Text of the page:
You judge for yourself what that would be worth to you.

It also worked to phase out RFI from a 27" SONY TV in the shack, that application didn't even require the external noise antenna.

Remember though that the device only tunes to a single noise source so it's the washer or the TV but not both.

The MFJ box has the usual marginal fit and finish. I hate repainting a -new- item! But the PC board inside is a quality (SMT) unit and the switches and pots are good too.

I'm amazed that some of the early reviews have watered down this product's rating, but that's the nature of these reviews for many products it seems.

If you take the time to setup this box properly, it will work wonders for you.
WB0LMP Rating: 5/5 Jun 29, 2005 09:03 Send this review to a friend
Amazing!  Time owned: 3 to 6 months
If youíre reading this, you probably have an interference problem with noise and are wondering if the MFJ-1026 will help. I was in the same place a few months ago. Yes, the MFJ-1026 works amazingly well at nulling out noise.

I returned to ham radio after a ten year absence. When I set up my new rig (an Icom IC-718), I realized I had an S7-S8 noise floor, likely due to static from a local power line and other garbage in the neighborhood. I was very disappointed because I could hear at best only a very few strong signals through all the noise. So I read the reviews here on the MFJ-1026 and took a chance. It works. I wouldnít be able to use my rig without it and am grateful that MFJ manufactures this device.

What many others have said in their reviews is accurate and informative. Iíll add my two cents anyway. First, set up the external PTT switching to be assured the 1026 is bypassed when you transmit.

Now letís talk about that sensing antenna. The unit needs to hear the noise that you would like to cancel. For local noise, which is most of the noise that causes us problems, you donít need anything fancy. All you need is an antenna that can hear the noise that you would like to cancel out. You want to be able to hear the noise on the sensing antenna at about the same signal strength as the primary antenna. Since most noise problems are produced locally, a simple wire will probably work just fine. I put up a small dipole in the attic with some spare coax and wire, which is probably more than whatís necessary.

Read and follow the directions carefully, then youíll get the hang of it and wonít have to refer back to the directions. Basically, you watch the S-meter and match the level of noise between the two antennas using the Auxiliary and Main Antenna Gain controls, then you null out the noise using the Phase control. When you hit that ďsweet spotĒ of nulling the noise, youíll be congratulating yourself for buying the unit. With a little practice, it takes only about fifteen seconds to try all the combinations of controls and buttons to find the sweet spot (weíre hams, we like turning knobs and pushing buttons anyway, donít we?).

Most noise I can null to practically nothing. Some other noise is more of a challenge (probably noise from local TV sets or computers) because my sensing antenna isnít picking it up as well as my primary antenna. But when I donít think the unit is helping much, I turn it off and realize that it makes a huge difference.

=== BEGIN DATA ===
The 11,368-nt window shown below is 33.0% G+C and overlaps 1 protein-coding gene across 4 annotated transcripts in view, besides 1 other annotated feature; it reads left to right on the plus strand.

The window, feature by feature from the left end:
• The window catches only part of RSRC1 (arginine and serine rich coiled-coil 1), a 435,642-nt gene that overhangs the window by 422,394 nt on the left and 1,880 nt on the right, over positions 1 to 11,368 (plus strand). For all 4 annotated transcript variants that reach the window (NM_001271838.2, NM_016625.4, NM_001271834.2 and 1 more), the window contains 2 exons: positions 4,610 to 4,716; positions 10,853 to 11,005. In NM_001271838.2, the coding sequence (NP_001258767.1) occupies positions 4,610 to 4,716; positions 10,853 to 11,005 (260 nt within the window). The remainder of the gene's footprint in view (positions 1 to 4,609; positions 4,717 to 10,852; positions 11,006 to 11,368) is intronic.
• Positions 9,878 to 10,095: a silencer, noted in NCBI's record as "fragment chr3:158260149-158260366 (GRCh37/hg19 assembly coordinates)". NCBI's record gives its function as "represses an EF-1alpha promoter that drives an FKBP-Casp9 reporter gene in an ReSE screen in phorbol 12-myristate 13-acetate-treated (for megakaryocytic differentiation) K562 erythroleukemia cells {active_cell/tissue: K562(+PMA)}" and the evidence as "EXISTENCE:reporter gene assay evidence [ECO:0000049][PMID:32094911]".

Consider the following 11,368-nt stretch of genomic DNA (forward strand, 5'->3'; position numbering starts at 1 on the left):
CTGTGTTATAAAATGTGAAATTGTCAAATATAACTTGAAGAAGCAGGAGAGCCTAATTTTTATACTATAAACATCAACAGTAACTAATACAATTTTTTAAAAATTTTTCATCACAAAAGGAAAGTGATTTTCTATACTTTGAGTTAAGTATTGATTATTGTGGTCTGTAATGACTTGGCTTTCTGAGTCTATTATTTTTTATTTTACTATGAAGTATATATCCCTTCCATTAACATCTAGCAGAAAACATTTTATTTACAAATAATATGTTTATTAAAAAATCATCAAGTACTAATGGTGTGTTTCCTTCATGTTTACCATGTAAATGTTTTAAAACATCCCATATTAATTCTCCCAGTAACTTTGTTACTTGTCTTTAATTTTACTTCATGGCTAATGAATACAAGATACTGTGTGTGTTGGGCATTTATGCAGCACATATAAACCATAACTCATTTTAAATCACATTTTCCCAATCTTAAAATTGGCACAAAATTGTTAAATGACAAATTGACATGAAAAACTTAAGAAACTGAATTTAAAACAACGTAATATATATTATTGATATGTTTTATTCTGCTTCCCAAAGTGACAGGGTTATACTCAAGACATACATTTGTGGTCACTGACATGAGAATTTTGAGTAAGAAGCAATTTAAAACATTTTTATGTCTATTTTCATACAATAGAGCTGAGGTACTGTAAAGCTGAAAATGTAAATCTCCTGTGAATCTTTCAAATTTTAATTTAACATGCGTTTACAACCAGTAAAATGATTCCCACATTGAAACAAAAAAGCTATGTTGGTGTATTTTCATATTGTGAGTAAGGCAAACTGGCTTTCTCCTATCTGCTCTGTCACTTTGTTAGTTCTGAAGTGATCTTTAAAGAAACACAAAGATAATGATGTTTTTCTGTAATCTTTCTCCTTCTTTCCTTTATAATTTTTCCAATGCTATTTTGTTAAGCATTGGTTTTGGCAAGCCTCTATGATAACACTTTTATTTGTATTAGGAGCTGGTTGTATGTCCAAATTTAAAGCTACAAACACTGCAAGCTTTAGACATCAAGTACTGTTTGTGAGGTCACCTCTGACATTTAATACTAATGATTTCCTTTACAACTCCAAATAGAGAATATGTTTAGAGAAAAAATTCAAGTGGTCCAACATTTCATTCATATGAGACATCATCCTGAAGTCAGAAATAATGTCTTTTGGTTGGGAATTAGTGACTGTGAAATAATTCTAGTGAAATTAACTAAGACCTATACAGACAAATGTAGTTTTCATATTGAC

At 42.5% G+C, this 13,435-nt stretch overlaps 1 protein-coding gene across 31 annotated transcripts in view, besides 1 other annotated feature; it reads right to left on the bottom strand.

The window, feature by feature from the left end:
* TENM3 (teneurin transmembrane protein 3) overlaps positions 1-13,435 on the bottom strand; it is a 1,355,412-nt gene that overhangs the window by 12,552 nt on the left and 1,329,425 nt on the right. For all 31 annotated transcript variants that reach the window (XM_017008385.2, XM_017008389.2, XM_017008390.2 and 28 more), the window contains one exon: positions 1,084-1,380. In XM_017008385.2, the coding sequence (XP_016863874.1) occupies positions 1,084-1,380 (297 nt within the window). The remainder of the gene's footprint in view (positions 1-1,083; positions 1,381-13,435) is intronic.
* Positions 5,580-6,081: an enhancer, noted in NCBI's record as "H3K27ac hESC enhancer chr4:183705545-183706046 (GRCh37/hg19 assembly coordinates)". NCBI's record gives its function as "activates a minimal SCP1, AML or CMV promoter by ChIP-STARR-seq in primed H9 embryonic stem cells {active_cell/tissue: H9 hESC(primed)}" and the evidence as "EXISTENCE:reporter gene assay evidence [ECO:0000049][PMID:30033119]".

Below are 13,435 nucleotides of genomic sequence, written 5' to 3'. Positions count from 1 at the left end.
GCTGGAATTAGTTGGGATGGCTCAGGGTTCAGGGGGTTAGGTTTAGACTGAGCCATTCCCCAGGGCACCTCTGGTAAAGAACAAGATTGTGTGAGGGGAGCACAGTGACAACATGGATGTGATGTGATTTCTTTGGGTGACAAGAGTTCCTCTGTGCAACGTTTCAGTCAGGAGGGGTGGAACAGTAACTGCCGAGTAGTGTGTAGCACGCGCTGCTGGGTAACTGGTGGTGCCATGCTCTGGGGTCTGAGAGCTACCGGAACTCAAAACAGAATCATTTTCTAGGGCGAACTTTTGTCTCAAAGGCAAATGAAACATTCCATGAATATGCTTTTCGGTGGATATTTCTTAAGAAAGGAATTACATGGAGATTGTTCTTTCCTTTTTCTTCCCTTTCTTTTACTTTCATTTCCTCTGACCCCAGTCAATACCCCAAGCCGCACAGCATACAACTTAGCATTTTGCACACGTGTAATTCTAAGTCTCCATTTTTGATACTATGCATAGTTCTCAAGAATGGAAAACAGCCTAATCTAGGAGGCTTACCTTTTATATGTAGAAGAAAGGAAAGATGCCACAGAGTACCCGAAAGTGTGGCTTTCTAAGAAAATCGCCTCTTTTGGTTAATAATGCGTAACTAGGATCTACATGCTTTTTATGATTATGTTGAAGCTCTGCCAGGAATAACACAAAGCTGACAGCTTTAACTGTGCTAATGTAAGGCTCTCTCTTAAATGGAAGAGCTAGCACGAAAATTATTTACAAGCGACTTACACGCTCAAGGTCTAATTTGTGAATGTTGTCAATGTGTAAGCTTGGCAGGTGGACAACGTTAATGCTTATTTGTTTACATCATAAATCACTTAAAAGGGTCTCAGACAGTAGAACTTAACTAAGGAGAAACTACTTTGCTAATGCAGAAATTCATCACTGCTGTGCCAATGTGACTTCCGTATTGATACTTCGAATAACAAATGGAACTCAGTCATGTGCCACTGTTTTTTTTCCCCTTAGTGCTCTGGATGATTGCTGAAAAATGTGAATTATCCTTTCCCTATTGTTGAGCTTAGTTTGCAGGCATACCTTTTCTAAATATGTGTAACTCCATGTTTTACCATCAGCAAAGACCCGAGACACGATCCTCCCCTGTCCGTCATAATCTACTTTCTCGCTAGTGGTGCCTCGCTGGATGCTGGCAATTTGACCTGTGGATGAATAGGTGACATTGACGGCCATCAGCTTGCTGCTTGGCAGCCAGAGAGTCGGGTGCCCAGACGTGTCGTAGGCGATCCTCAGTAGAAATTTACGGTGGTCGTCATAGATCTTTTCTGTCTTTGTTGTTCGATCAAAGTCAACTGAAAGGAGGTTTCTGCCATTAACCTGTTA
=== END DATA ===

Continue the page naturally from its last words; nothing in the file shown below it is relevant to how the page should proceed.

Last nightís conditions were typical: I had an S7-S8 noise floor on 20 meters. I was able to make the noise disappear by using the 1026. I would not have been able to operate without it. Itís a delight to hear the noise go away and the signals come through. I am still so amazed at how effectively it works that I find myself always switching the unit on and off to see the difference with and without it. MFJ has a real winner here.
G7CNF Rating: 5/5 Jan 30, 2005 04:49 Send this review to a friend
Patience is a virtue.....  Time owned: 0 to 3 months
I read the reviews here prior to buying the 1026 with some interest and tentatively bought one. My first reactions were blimey, it's rubbish....BUT.... Patience is a virtue, and now? There is no way I could ever consider venturing onto HF without it.

I have two main antennas, a G5RV full size for the lower bands, and a home-made 1/2 wave folded 5 bander dipole (confined field) for 20-10. The G5RV often sees a noise floor of S9 at this location, and now it is VERY rare for me to have a noise floor higher than S3 and most of the time S0-S2 with the 1026 tuned up.

***The key to this chap is getting the noise antenna right***, and of course using the tnx line for TX, forget the internal sensor or you'll just smoke this unit!

There is nothing, NOTHING, I can't peak or null. Noise from my switch mode PSU, computer, broadcast stations, other hams, QRM (to some extent, but need practice). You must be patient, learn how to use it and get your noise antenna right. If you are not prepared to do this, don't buy one.

Don't buy the gear and take it straight out of the box and expect a cure-all. The gear is only as good as the operator's technical understanding of the application. If you don't understand the issues of phasing an antenna array, how can you expect to get the best from a device designed to do exactly that?

For the record my noise antenna is a 6m piece of coax. Thatís it. Nothing more. No more is needed.

Good DX and 73ís.